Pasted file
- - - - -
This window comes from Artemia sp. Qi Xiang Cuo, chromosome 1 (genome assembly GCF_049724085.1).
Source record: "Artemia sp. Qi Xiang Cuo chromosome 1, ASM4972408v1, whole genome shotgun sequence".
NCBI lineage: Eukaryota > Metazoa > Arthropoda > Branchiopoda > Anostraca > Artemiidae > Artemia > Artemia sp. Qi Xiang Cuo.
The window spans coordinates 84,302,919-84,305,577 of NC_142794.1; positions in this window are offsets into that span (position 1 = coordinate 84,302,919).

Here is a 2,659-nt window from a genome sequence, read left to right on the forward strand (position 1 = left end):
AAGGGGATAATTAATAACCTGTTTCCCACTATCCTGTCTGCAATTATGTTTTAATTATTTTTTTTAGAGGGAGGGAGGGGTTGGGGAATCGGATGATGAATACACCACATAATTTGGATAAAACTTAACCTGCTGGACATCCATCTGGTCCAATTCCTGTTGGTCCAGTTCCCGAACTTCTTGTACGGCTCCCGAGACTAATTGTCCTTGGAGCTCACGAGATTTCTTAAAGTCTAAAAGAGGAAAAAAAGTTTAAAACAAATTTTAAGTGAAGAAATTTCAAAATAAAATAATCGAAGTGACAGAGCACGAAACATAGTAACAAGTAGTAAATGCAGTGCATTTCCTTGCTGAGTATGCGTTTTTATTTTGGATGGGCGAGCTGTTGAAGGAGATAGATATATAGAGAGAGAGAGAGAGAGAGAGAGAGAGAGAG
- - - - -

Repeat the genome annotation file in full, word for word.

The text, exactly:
This window comes from Artemia sp. Qi Xiang Cuo, chromosome 1 (genome assembly GCF_049724085.1).
Source record: "Artemia sp. Qi Xiang Cuo chromosome 1, ASM4972408v1, whole genome shotgun sequence".
NCBI lineage: Eukaryota > Metazoa > Arthropoda > Branchiopoda > Anostraca > Artemiidae > Artemia > Artemia sp. Qi Xiang Cuo.
The window spans coordinates 84,302,919-84,305,577 of NC_142794.1; positions in this window are offsets into that span (position 1 = coordinate 84,302,919).

Here is a 2,659-nt window from a genome sequence, read left to right on the forward strand (position 1 = left end):
AAGGGGATAATTAATAACCTGTTTCCCACTATCCTGTCTGCAATTATGTTTTAATTATTTTTTTTAGAGGGAGGGAGGGGTTGGGGAATCGGATGATGAATACACCACATAATTTGGATAAAACTTAACCTGCTGGACATCCATCTGGTCCAATTCCTGTTGGTCCAGTTCCCGAACTTCTTGTACGGCTCCCGAGACTAATTGTCCTTGGAGCTCACGAGATTTCTTAAAGTCTAAAAGAGGAAAAAAAGTTTAAAACAAATTTTAAGTGAAGAAATTTCAAAATAAAATAATCGAAGTGACAGAGCACGAAACATAGTAACAAGTAGTAAATGCAGTGCATTTCCTTGCTGAGTATGCGTTTTTATTTTGGATGGGCGAGCTGTTGAAGGAGATAGATATATAGAGAGAGAGAGAGAGAGAGAGAGAGAGAGAG